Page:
Tuesday, June 1, 2010

Gemstone of the Week- Turquoise

That heavenly blue-green of turquoise evokes many images: blue skies of the American Southwest, a Caribbean sea, or a lovely robin's egg.  But it is a stone that needs some love because it has been fiddled with for too long and most people don't know if they are truly looking turquoise when they see it.  Why is that?  Well, turquoise has many imitators, such as howlite and magnesite (both normally white) that can be dyed to look like turquoise.  The other problem lies with turquoise itself- it's rather porous and can fracture easily, so it needs to be stabilized with epoxies and other plastics.   But many people accept the stabilization because otherwise, the stone would not be as useful in jewelry. Sometimes turquoise is even dyed, or its matrix (the dark parts) is, not acceptable to many jewelry artists.  Some turquoise is even reconstituted from little bits, a practice most would agree is too drastic.  Full disclosure of what treatments the stone has had is the best, so dealing with reputable purveyors of turquoise is your best bet if you want to buy the stone.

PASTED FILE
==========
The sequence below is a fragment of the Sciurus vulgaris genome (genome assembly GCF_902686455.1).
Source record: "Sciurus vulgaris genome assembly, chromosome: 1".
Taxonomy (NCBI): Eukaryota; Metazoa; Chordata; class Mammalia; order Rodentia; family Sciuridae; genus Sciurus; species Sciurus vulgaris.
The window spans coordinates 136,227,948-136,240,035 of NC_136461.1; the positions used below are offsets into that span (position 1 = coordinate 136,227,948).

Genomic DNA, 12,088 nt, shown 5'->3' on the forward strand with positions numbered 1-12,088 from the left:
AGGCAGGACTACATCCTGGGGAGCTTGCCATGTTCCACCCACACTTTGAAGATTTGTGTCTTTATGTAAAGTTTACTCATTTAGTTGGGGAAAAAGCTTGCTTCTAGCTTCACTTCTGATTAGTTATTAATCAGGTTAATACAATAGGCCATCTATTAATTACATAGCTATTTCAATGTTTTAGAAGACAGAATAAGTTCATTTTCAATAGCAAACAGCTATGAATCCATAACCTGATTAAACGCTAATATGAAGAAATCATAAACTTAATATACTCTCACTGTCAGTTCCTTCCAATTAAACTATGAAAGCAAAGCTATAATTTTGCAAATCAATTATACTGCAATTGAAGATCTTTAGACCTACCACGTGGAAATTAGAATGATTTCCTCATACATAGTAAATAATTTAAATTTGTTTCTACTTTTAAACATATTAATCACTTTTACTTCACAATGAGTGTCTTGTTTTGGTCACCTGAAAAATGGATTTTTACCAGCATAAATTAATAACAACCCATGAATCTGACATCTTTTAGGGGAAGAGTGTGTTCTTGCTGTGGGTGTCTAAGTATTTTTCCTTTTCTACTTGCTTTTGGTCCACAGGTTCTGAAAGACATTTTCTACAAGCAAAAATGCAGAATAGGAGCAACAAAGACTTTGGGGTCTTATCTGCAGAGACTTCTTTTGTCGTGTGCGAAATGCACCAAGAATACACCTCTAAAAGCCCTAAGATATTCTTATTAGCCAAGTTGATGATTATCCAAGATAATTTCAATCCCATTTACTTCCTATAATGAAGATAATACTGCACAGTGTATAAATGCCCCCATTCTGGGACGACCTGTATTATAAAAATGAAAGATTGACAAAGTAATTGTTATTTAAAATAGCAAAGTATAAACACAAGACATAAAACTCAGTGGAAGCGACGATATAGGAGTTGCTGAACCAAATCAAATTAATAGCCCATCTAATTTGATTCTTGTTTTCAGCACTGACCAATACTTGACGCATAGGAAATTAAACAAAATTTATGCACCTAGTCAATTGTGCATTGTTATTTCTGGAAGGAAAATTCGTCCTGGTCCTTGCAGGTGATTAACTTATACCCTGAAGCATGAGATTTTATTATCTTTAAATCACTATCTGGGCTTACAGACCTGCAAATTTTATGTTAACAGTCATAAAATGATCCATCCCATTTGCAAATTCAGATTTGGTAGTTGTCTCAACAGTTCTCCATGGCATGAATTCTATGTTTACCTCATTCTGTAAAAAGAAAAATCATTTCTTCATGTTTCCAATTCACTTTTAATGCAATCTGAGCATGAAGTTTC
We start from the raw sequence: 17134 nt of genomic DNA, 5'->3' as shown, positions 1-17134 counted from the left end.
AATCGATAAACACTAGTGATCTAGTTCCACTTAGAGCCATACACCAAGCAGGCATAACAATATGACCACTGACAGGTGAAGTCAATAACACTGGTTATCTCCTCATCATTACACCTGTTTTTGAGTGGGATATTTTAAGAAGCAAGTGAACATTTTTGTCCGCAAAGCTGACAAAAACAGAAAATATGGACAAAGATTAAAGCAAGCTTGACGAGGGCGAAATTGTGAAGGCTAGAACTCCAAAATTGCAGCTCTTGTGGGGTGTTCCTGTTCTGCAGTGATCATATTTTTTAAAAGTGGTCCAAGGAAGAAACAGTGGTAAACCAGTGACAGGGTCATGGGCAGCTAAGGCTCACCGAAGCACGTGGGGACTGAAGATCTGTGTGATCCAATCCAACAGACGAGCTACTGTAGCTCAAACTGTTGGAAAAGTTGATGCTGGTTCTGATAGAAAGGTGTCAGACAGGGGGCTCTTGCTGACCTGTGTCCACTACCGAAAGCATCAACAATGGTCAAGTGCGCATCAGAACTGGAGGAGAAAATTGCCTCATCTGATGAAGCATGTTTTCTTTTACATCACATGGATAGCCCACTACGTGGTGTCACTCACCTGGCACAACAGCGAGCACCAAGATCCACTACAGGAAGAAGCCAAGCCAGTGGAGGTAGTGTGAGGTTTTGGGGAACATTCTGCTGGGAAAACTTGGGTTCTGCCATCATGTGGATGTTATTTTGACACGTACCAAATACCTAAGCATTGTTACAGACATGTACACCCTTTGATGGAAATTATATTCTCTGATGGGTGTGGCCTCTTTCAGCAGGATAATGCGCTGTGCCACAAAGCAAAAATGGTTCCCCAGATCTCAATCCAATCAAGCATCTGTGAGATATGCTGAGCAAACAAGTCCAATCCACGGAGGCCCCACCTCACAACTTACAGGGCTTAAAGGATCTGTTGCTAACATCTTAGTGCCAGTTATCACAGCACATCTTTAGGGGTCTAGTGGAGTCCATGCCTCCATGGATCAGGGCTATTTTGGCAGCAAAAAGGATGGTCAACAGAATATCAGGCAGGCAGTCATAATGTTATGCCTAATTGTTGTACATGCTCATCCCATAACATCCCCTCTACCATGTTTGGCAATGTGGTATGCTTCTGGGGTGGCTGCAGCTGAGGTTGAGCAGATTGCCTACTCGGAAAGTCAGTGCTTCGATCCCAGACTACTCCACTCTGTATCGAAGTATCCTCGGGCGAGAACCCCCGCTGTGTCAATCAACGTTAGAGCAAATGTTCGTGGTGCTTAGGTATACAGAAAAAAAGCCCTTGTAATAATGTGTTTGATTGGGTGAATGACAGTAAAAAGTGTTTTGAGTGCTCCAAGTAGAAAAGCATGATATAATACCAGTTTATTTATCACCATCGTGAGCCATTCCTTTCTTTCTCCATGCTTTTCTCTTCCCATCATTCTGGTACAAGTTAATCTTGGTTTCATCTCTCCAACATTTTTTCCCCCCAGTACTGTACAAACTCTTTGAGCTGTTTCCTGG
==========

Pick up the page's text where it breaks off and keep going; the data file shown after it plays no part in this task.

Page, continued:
So how does turquoise get its dramatic colors? It's mostly from copper compounds (the blue) or some iron compounds (the green).  Dark brown or black limonite forms the characteristic veining one sees in turquoise.

Turquoise is mined in various places in the world, mostly dry areas, the American SW, China, the Middle East, and was one of the first minerals to be mined and used in jewelry, so it has had a long, rich history.

Check out my latest treasury:

Turquoise Treasures:

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